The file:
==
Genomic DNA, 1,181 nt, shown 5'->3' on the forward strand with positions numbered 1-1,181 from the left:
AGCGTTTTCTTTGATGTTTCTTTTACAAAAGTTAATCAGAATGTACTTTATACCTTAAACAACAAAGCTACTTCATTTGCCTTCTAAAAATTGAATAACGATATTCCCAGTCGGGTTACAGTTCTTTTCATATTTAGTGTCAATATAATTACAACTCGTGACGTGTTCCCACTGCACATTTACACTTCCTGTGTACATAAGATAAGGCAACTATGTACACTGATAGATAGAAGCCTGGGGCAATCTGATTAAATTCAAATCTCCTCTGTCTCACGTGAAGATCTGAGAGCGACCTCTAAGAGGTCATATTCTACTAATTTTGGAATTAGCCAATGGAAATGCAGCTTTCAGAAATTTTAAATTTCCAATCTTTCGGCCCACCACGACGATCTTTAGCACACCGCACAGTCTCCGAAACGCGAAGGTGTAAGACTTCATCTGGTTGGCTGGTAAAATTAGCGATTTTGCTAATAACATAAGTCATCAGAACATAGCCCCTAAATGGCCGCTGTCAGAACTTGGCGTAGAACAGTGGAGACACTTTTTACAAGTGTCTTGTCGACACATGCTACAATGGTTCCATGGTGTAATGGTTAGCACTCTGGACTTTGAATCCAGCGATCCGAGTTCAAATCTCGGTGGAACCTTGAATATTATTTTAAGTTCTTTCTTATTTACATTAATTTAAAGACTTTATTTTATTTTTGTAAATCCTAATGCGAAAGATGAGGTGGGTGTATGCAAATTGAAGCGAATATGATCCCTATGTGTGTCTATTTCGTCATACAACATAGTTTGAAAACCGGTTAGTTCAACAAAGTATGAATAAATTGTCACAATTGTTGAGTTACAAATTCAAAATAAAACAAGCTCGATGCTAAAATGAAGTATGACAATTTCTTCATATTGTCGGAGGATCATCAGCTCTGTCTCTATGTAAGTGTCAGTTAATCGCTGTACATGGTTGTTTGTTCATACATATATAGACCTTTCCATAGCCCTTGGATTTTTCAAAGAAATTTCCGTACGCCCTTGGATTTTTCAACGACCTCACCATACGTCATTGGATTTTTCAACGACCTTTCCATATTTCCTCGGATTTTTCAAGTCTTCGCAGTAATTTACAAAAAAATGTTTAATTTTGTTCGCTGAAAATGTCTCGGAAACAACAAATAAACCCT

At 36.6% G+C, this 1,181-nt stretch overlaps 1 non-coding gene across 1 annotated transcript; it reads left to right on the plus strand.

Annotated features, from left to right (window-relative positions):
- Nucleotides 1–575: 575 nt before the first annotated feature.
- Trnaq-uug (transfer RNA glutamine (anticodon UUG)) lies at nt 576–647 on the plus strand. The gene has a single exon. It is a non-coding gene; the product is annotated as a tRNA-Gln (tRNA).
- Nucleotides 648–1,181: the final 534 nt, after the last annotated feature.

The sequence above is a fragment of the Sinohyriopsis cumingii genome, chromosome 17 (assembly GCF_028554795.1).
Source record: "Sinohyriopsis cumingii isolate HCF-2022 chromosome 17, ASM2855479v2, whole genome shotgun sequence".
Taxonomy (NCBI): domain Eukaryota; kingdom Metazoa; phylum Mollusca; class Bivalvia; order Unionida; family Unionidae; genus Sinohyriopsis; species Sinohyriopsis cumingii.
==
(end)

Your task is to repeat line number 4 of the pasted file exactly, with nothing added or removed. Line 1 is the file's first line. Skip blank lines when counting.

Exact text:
Annotated features, from left to right (window-relative positions):